Old Bedford Court House in used from 1834-1930; photograph courtesy of
a Pictorial History of Bedford County, Virginia

One of he plaintiffs, Martha V., was the product of David Fleming Beard, Sr.'s first marriage to Ann Dooley, and was the only living child from that marriage at the time the suit was filed.  The defendants, Effie, Berta, and David, were products of David Fleming Beard, Sr.'s second marriage to Barbara Ann Mitchell. I do not know why their older brother, Albert Monroe Beard, was not a party in the case. Perhaps because he had moved to Roanoke, was married with two children, and had a job as a conductor with the railroad. The younger three children were still under the age of twenty-one at the time of their mother's death.

In a wonderful case of tangled tree roots and branches Barbara Ann Mitchell, the defendants' deceased mother, and Burwell David Mitchell, one of the plaintiffs, were brother and sister.

David Fleming Beard, Sr., owned 210 acres of land in Bedford County. After his death in 1878, his widow, Barbara Ann, continued to live on the property with her children. When she died in 1890, the three younger children found homes with relatives but did not immediately sell their father's land.

Case No. 3555, Mitchell, B. D. and Martha V. and E. M. Beard, Plaintiffs, vs. Beard, Effie et als, Defendants, began on 12 March 1891 when the plaintiffs filed their initial bill:

The complainants initial bill; image courtesy of the Library of Virginia

To the Honorable John D. Horsley, Judge of the Circuit Court of Bedford County:

B. D. Mitchell and Martha V., his wife, who was Martha V. Beard, and E. M. Beard, complainants, respectfully represent that David F. Beard departed this life several years ago, intestate, leaving surviving him his widow. Beard had the following children to wit: Martha V. Mitchell, E. M. Beard, Effie Beard, Berta Beard, and David Beard. The last three of whom are infants. At the time of his death the said David F. Beard was [illegible] and possessed of a tract of land containing 210 acres, mostly mountainous and of little value. The widow and infant children occupied this place until last September when she the widow died. 

These complainants believe such that the said tract of land cannot be conveniently divided in kind as the larger portion of it is mountainous and of little value. No adult presently on the homestead. The infants here found homes with their relations, and the land will hereto be either sold or rented. These complainants allege that it will be to the interest of all concerned were the land sold and the proceeds divided amongst the parties entitled to it.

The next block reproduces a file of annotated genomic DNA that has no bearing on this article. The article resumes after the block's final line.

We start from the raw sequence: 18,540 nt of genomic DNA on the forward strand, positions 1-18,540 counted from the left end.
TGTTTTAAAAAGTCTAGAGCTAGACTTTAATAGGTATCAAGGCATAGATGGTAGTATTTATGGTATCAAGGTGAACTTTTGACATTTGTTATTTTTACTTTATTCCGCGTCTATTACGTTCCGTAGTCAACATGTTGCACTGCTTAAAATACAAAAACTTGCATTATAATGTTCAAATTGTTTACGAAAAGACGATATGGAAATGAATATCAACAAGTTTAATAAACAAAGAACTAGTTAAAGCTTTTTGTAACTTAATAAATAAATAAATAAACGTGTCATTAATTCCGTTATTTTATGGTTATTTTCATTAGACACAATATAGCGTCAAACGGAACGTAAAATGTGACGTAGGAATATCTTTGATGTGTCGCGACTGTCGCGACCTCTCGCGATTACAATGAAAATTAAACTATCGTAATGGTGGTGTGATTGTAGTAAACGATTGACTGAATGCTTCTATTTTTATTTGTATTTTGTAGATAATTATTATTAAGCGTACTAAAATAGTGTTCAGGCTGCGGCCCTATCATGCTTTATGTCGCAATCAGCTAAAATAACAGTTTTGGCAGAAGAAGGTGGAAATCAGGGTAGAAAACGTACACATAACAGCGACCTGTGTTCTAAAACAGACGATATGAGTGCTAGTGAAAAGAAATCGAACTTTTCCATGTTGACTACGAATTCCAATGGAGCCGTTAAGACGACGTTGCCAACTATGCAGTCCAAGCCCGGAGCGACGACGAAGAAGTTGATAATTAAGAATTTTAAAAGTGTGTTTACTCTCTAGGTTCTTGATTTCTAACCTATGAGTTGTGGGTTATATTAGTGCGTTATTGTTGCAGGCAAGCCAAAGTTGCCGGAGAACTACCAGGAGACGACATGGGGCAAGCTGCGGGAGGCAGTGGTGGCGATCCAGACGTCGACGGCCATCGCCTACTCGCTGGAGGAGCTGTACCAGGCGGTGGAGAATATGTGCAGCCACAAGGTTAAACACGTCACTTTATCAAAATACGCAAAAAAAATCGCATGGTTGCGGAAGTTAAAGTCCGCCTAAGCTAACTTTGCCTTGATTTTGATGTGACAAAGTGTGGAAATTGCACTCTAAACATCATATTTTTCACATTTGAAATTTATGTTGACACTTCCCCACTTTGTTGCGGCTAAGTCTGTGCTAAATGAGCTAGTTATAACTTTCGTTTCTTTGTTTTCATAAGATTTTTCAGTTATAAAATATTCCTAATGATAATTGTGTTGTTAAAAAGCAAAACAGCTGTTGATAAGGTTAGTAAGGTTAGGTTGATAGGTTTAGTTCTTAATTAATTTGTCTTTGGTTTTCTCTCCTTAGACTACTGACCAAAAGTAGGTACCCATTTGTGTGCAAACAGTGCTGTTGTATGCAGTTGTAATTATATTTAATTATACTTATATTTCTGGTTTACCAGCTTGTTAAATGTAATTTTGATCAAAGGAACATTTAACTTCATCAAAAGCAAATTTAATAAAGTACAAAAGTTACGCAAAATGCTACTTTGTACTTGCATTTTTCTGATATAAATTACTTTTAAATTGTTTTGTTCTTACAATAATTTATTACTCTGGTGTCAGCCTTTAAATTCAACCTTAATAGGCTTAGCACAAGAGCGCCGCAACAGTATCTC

To this end, therefore, that justice may be done in the premises, and as these complainants are without remedy save in a Court of Chancery, they may that Effie Beard, Berta Beard, and David Beard may be made parties defendants to this suit and be represented by their guardian ad litem to answer the charges and allegations of this bill, appoint a guardian ad litem, order a sale of the said tract of land, grant until complainants such other [illegible] and several reliefs as the nature of their case requires, and equity and good consideration may [illegible] and in duty bound they will ever may be.
B. D. Mitchell
Martha Mitchell
E. M. Beard

H C Lowry, Attorney

A pox on H C Lowry for his absolutely terrible handwriting! I had to call in cousin research collaborators for assistance with the transcription.

E. P. Goggin was appointed as the Beard children's guardian ad litem, depositions were taken by Attorney Lowry, and a decree was issued by the court. The judge found for the plaintiffs and ordered the land to be sold. He appointed H. C. Lowry as Commissioner in charge of the sale. The tract of land was duly sold to A. M. Beard for $441.00, or $2.10 per acre, who then defaulted on his first bond payment. Attorney Lowry was called back into service as Commissioner to oversee the resale and distribute the proceeds of the resale to the five children of David F. Beard, Sr. The case finally wound down with a final decree on 23 October 1901.

By the time the final decree was issued for Case No. 3555, Effie Davis (Beard) was no longer an "infant under the age of twenty-one years." She had been married for six years and had three children.

Effie Davis (Beard) Jennings; photograph courtesy of Janie (Moore) Darby

I have wondered if A. M. Beard, the first purchaser of the land, was the older brother of Effie, Berta, and David. His name was Albert Monroe Beard. But I'll likely never know.

At first I thought the plaintiff, E. M. Beard, was Edward M. Beard, Martha Virginia (Beard) Mitchell's brother. But that cannot be correct as Edward M. Beard died on 16 June 1863 in a Confederate States Army hospital in Richmond, Virginia, of typhoid. At this time, I am not sure who he is, though according to the case file, he is a son. One I must be missing.

If you are a member of and would like to read a complete transcription of the case click here.